Event ReportsPublished on Mar 20, 2021
Japan wants to assist India to improve the investment climate to attract more FDI so that New Delhi can be linked more closely with Japan–ASEAN-based supply chains.
Cooperation between Japan and India from the perspective of geoeconomics in the intensifying US-China hegemony competition

The Japan Forum on International Relations (JFIR) and Observer Research Foundation (ORF) on 16 March 2021 held a virtual seminar on ‘Cooperation between Japan and India from the Perspective of Geo-economics in the Intensifying US-China Hegemony Competition.’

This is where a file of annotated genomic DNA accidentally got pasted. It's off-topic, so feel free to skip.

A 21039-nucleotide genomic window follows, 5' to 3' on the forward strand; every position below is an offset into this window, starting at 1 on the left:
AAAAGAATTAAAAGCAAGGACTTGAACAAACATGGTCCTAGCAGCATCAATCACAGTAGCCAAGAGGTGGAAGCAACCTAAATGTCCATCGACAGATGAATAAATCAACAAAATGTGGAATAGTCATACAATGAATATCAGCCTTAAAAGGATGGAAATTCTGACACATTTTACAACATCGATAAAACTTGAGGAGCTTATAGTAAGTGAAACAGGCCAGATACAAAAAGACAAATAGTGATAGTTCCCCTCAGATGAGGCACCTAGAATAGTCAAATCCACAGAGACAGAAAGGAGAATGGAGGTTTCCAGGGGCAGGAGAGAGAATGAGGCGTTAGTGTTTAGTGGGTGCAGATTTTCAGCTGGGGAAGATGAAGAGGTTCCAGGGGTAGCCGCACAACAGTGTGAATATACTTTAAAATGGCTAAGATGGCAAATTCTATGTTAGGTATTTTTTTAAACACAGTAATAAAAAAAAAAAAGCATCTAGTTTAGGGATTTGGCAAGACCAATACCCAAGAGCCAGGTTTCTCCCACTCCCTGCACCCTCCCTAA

Terada Takashi, a Distinguished Research Fellow at JFIR and Professor at Doshisha University was the chair for the two sessions. Masahiro Kawai, another Distinguished Research Fellow at JFIR; Professor Emeritus, The University of Tokyo, delivered his key note speech emphasising on India–Japan Economic Relationship: Importance, Challenges, and Prospects. His deliberations emphasised the importance of India from a Japanese perspective. Both the nations share common values of democracy, rule of law, and human rights. In this regard, he highlighted the strengths within the nation which Japan is interested to capitalise. India is a lucrative destination comprising of English-speaking IT youth who Japanese firms will be interested to employ. In addition, Japanese firms are attracted towards digital transformation within Indian markets. India also has strength in the pharmaceutical markets, especially in terms of generic medicines and has a major role to play in manufacturing a vaccine against COVID-19 with Japanese financial assistance. India, as an important neighbour of the Mekong subregion has been trying to strengthen connectivity within the subregion and ASEAN as a part of the Act East Policy. Japan has great interest to promote South Asia-Mekong connectivity and for this purpose supports multilateral initiatives for instance, BBIN, IMT, SASEC, and BIMSTEC. Japan is also interested in cooperating with India in assisting India’s neighbouring countries through high quality infrastructure investment, particularly to ensure these countries debt sustainability.